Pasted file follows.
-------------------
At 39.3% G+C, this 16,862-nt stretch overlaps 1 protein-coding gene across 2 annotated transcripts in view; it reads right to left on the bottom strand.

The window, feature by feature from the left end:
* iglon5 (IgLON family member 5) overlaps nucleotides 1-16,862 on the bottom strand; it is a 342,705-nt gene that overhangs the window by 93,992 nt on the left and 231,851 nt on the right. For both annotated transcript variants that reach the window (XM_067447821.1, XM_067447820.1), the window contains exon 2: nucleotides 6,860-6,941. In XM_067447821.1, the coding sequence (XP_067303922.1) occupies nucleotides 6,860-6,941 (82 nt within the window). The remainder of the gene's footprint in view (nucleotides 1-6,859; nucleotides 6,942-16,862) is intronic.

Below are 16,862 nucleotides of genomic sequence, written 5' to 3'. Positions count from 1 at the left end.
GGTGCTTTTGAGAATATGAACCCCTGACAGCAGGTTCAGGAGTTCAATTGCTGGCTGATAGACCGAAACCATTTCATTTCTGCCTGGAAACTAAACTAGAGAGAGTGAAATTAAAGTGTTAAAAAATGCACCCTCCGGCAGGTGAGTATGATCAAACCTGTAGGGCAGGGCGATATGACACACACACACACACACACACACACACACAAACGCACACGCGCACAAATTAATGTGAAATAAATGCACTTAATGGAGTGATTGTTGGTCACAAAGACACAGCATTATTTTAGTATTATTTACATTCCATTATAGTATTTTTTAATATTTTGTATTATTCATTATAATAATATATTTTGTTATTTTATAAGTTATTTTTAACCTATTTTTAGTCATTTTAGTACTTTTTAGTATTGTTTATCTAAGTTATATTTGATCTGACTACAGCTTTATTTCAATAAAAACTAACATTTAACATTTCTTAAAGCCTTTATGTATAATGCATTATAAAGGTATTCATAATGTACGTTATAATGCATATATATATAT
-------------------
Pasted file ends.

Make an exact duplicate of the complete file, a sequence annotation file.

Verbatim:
At 39.3% G+C, this 16,862-nt stretch overlaps 1 protein-coding gene across 2 annotated transcripts in view; it reads right to left on the bottom strand.

The window, feature by feature from the left end:
* iglon5 (IgLON family member 5) overlaps nucleotides 1-16,862 on the bottom strand; it is a 342,705-nt gene that overhangs the window by 93,992 nt on the left and 231,851 nt on the right. For both annotated transcript variants that reach the window (XM_067447821.1, XM_067447820.1), the window contains exon 2: nucleotides 6,860-6,941. In XM_067447821.1, the coding sequence (XP_067303922.1) occupies nucleotides 6,860-6,941 (82 nt within the window). The remainder of the gene's footprint in view (nucleotides 1-6,859; nucleotides 6,942-16,862) is intronic.

Below are 16,862 nucleotides of genomic sequence, written 5' to 3'. Positions count from 1 at the left end.
GGTGCTTTTGAGAATATGAACCCCTGACAGCAGGTTCAGGAGTTCAATTGCTGGCTGATAGACCGAAACCATTTCATTTCTGCCTGGAAACTAAACTAGAGAGAGTGAAATTAAAGTGTTAAAAAATGCACCCTCCGGCAGGTGAGTATGATCAAACCTGTAGGGCAGGGCGATATGACACACACACACACACACACACACACACACAAACGCACACGCGCACAAATTAATGTGAAATAAATGCACTTAATGGAGTGATTGTTGGTCACAAAGACACAGCATTATTTTAGTATTATTTACATTCCATTATAGTATTTTTTAATATTTTGTATTATTCATTATAATAATATATTTTGTTATTTTATAAGTTATTTTTAACCTATTTTTAGTCATTTTAGTACTTTTTAGTATTGTTTATCTAAGTTATATTTGATCTGACTACAGCTTTATTTCAATAAAAACTAACATTTAACATTTCTTAAAGCCTTTATGTATAATGCATTATAAAGGTATTCATAATGTACGTTATAATGCATATATATATAT